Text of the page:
I enjoyed supporting performances from Merchant, Alfie Allen, and Rebel Wilson, the latter of whom I usually can’t tolerate but when used sparingly here she’s tolerable. Scarlett Johansson is receiving large attention for her role as Jojo’s mother Rosie and deservedly so, but her actual role in this film caught me by surprise. She makes a massive, eccentric impact on the narrative, sinking her teeth deep into a role with so much weight and importance behind it, making her absence later in the piece be felt in the best way. Her presence means something to the characters and defines them going forward.

Sam Rockwell immerses into a role that demands a level of emotional complexity beyond just being some Nazi officer full of hatred and greed. His Captain Klenzendorf represents the father that Jojo is missing, and at every step of the way Klenzendorf is actually there to help him in ways that can never be too obvious for fear of death. Rockwell gives another terrific performance, reminding us why he’s an Academy Award winner.

Jojo Rabbit, is more than Oscar bait; a wild premise incorporating historical importance, modern relevance, and thick social commentary performed by a few actors that awards bodies like. Jojo Rabbit seeks a deeper conversation about the effects of fascism on young minds, how tempting it can all be to be given power where you would never be able to get it before, and the incentivisation of blind, uninformed hatred. This isn’t like The Boy in the Striped Pyjamas where the boy’s innocence is a source of tragedy, instead Jojo takes command of his story and by the time the war has ended, he’s already on the path to being a better person, someone who’ll grow up to do the right thing and encouraging others to do so too.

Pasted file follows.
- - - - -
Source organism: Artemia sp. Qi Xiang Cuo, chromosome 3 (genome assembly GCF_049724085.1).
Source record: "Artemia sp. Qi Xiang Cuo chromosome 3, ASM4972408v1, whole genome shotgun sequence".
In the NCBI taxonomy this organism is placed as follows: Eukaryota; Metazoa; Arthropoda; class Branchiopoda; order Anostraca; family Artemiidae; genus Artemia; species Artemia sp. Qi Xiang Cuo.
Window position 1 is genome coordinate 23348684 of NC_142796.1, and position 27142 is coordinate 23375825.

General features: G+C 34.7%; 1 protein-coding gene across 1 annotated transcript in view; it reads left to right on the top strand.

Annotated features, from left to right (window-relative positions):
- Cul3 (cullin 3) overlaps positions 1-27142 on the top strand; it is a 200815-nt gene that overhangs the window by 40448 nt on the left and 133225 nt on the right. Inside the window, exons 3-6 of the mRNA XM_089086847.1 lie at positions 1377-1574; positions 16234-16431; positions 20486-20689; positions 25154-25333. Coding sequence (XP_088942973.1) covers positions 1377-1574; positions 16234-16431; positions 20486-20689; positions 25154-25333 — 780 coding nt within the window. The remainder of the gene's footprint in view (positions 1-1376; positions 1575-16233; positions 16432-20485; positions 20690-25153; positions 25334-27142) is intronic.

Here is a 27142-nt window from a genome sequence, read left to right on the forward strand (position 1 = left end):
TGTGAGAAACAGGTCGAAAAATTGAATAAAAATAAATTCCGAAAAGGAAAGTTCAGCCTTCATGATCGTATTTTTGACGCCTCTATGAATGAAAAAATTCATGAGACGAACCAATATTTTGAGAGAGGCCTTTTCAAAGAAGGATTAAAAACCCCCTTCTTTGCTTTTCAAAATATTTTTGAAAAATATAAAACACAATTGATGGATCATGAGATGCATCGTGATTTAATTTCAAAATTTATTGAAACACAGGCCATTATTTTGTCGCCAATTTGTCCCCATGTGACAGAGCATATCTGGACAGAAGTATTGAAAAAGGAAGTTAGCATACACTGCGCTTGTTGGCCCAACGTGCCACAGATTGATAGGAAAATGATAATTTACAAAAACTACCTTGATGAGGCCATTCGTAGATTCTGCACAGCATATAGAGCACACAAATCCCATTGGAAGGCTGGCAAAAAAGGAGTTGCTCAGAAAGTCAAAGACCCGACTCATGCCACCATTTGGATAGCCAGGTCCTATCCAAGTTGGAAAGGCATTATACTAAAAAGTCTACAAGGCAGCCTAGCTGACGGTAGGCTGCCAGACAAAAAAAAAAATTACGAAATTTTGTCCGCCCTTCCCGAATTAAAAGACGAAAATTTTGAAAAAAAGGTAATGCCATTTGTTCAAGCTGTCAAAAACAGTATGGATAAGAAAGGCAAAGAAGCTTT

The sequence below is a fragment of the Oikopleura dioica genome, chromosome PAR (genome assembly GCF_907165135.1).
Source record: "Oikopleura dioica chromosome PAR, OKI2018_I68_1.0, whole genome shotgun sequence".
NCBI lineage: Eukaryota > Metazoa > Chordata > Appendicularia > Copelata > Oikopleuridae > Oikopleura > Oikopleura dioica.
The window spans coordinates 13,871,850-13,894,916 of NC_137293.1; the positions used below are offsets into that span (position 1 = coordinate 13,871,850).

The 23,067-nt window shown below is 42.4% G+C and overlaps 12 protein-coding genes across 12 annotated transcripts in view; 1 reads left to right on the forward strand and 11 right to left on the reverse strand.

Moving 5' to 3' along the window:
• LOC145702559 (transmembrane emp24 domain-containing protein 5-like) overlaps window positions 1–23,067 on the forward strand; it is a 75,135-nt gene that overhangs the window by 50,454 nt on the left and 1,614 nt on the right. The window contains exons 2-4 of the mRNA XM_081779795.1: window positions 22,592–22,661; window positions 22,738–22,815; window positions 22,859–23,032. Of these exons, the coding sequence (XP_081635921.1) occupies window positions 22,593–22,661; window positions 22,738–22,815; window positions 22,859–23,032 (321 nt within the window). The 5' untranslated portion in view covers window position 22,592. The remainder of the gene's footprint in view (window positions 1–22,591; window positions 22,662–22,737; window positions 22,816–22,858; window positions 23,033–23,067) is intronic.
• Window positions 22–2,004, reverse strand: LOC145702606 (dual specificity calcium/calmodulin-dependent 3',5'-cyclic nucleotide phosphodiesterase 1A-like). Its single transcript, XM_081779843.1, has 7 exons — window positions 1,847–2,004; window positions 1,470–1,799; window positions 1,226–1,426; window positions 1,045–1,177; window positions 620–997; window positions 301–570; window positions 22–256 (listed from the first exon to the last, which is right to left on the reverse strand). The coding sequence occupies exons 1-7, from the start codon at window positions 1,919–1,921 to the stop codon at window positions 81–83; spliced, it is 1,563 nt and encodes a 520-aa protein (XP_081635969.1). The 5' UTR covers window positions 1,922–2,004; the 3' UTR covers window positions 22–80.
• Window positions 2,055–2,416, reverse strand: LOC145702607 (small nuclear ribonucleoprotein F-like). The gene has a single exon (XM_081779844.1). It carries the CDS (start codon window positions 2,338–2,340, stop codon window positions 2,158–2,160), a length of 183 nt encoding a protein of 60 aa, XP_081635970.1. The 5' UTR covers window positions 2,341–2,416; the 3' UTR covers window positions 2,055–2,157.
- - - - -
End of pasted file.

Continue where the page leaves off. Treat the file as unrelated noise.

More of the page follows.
Plus, he gets to kick the imaginary Führer friend out of a window like a superhero while spitting at him “Fuck off Hitler!’.

Jojo Rabbit is well-shot by brilliant cinematographer Mihai Mălaimare Jr., giving everything this colourful quality that is period-accurate seeing as Germany embraced a colourful pop mentality in their homes and architecture as a result of thinking everything was going to be just fine. The production design from Ra Vincent is responsible for this accuracy, landing us in the world of 1945 Berlin, immersing us in the reality of the day, especially in some of the climactic assault scenes. I did find that Michael Giacchino’s store, while nice and sweet on its own, could have been better integrated into the film seeing as he is one of the best composers working today.

Jojo Rabbit will not be everyone’s cup of tea. It confronts these ideas of Nazism and fascism head-on in a satirical way that I responded to with open arms. This is a comedy, sure, but it knows when to be tense and emotional and have a real meaning. Waititi is not the kind of filmmaker to always resort to the joke instead of what’s necessary to the story. All of his films start in eccentric and wild worlds but eventually reach a point of deep pain and emotional turmoil which is the whole reason to make said films in the first place. Jojo Rabbit is no different and thanks to winning performances and a deft directorial hand, I left the theatre enlightened yet delighted at seeing a story so necessary come to such brilliant life.

Director: Taika Waititi

Cast: Roman Griffin Davis, Thomasin McKenzie, Scarlett Johansson

Writer: Taika Waititi, (based on the novel Jojo Rabbit by Christine Leunens)

Christopher John

Christopher John is an emerging flim critic based in Perth and primarily writes for The Curb. He is a double-degree graduate of Edith Cowan University in Communications and Arts, and creates various flim reviews and video essays on his YouTube channel "Christopher John". Christopher has published online work with ECU's Dircksey magazine, Taste of Cinema, Pelican Magazine and Heroic Hollywood. His first love in flim is Star Wars, his newest love is Akira Kurosawa, and hopes his future love will be Tarkovsky and Studio Ghibli (he's getting to it).